PAUL KRUGMAN, COLUMNIST, THE NEW YORK TIMES: The metaphor I've been using is that this is -- it's like a medically induced coma where doctors deliberately shut down a lot of the brain's function in order to give a patient a chance to -- a chance to recover from severe blow. And what we've seen so far is mostly not a recession in the normal sense. Recessions happen when there isn't enough spending, there isn't enough demand more goods.

What's happened instead is that we have more on those deliberately shut down a large part of the economy because we're trying to avoid activities that can spread the disease. We've done that way too late. But that's -- it's what has to be done. And overwhelmingly what we're seeing so far, you know, those 10 million jobs -- I'm sure it will be 15 million by the end of this week -- that we've lost in the U.S. are because of that deliberately-induced coma.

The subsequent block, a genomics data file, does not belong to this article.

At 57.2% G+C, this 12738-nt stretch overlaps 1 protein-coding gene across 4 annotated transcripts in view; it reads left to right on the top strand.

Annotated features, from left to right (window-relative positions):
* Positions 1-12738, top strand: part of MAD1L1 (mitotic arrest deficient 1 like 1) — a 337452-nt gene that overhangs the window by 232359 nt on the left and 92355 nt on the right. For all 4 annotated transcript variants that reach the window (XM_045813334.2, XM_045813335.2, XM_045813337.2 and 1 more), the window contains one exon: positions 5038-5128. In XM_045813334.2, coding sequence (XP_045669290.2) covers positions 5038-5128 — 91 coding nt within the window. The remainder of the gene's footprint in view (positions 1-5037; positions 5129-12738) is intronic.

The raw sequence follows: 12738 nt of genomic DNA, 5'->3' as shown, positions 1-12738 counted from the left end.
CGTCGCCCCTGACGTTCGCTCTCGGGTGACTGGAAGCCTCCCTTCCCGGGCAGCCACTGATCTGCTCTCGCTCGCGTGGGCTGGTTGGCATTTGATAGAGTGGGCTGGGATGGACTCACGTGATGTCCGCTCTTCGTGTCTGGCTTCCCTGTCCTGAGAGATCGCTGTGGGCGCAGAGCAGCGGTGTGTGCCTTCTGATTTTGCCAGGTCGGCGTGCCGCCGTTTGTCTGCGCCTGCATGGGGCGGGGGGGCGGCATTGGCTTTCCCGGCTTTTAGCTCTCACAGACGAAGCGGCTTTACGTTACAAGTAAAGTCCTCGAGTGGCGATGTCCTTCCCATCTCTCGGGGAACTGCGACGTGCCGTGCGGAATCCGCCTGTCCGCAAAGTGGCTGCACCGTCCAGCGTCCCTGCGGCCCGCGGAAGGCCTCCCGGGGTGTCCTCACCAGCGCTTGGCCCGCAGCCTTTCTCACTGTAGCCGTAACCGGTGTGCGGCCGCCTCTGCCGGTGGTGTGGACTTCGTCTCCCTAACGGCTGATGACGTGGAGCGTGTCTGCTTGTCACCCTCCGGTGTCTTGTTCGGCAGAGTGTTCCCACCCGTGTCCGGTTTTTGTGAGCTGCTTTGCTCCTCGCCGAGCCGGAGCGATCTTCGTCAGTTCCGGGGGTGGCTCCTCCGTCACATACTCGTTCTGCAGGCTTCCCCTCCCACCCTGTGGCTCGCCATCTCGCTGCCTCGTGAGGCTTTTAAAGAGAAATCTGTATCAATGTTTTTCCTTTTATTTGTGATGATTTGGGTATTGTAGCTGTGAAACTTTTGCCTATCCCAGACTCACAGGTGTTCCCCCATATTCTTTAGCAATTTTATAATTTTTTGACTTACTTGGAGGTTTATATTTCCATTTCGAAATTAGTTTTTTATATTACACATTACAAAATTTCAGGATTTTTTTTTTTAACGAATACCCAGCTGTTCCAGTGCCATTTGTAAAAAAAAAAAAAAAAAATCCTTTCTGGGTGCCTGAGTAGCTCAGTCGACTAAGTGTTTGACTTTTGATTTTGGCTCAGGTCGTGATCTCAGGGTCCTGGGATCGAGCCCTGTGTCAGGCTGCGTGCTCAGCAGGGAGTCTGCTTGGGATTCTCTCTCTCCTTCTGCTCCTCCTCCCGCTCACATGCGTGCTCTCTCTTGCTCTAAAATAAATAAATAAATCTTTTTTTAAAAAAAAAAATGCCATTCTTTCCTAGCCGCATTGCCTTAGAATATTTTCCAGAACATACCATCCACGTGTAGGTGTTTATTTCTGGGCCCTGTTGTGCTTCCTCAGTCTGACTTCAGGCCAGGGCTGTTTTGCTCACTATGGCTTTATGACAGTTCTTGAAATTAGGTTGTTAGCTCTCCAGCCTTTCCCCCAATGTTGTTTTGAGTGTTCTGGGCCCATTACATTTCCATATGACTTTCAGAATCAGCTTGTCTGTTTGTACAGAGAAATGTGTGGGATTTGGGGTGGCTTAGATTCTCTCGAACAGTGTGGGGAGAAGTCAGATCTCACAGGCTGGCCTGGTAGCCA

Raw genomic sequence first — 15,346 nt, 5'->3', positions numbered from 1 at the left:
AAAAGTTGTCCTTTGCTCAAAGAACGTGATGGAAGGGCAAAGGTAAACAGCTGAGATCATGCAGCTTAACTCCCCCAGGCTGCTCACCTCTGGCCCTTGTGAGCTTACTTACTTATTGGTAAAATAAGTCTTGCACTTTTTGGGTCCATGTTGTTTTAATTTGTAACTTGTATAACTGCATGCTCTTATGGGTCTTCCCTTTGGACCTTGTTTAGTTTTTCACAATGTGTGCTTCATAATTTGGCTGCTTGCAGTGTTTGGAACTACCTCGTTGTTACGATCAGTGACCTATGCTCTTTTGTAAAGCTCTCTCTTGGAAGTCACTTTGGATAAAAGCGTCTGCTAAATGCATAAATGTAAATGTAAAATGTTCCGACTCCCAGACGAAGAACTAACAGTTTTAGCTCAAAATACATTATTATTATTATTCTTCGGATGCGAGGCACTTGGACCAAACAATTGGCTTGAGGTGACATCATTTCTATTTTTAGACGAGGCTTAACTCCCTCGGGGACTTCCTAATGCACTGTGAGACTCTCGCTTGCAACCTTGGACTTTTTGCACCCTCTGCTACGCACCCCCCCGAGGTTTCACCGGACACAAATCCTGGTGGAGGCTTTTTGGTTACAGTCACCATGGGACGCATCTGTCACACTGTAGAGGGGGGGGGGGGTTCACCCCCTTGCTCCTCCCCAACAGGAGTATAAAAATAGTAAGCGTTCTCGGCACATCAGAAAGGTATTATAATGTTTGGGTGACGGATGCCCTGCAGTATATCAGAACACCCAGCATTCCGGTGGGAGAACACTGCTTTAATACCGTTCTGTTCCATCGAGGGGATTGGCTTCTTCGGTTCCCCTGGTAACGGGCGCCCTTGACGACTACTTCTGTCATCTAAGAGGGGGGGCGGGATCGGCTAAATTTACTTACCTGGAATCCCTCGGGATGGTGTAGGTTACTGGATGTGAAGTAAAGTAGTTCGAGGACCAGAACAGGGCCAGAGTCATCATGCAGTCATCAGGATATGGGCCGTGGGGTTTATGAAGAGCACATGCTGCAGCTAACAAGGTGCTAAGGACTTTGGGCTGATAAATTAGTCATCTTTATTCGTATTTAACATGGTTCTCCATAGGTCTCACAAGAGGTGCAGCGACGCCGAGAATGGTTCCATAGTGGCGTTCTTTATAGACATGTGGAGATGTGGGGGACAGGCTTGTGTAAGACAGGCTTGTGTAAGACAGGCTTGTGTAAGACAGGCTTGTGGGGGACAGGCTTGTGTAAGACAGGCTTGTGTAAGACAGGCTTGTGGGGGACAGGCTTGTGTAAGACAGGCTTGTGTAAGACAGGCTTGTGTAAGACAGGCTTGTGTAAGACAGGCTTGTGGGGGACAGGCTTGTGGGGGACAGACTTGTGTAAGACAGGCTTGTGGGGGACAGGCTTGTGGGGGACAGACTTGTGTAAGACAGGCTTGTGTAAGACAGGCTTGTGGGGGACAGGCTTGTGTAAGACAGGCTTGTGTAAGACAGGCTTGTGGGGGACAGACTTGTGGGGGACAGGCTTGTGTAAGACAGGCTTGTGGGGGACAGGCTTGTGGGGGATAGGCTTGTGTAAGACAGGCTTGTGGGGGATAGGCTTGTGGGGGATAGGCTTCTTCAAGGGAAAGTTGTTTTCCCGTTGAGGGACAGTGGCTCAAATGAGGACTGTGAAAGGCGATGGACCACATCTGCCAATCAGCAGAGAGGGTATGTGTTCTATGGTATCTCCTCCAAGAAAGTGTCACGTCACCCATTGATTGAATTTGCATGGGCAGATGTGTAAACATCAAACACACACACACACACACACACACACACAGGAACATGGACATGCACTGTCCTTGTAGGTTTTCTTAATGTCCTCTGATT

The -- that's pretty bad in itself. And for millions that's a total loss of income. And then there is -- we worry a lot -- people -- all of us working on this now, that there's then a second wave, which is because so many people are suddenly impoverished they can't buy other stuff. And so you get a severe recession of a more conventional type overlaid on top of this coma that the economy has already gone into.

We're definitely going to see unemployment numbers that are as high as if not higher than anything we saw in the Great Depression. The only question really is how long it lasts. ZAKARIA: Zanny Minton Beddoes, does this look different in Europe?

Because, again, we have this extraordinary reality that it's all happening at the same time and it's happening in the richest countries of the world simultaneously.

ZANNY MINTON BEDDOES, EDITOR-IN-CHIEF, THE ECONOMIST: No. I'm afraid it doesn't look different. And I find Paul's metaphor grimly appropriate, a medically-induced coma.

[10:10:02]

And if I might just extend that metaphor a little bit, I think what is worrying is that we don't really have a clear exit strategy. And I think that there's still a view that we're going to beat this and then life will go back to normal. And that's just not going to happen. We are going to almost certainly have periods of undoing some of these restrictions and then having to put them on again as the virus comes back.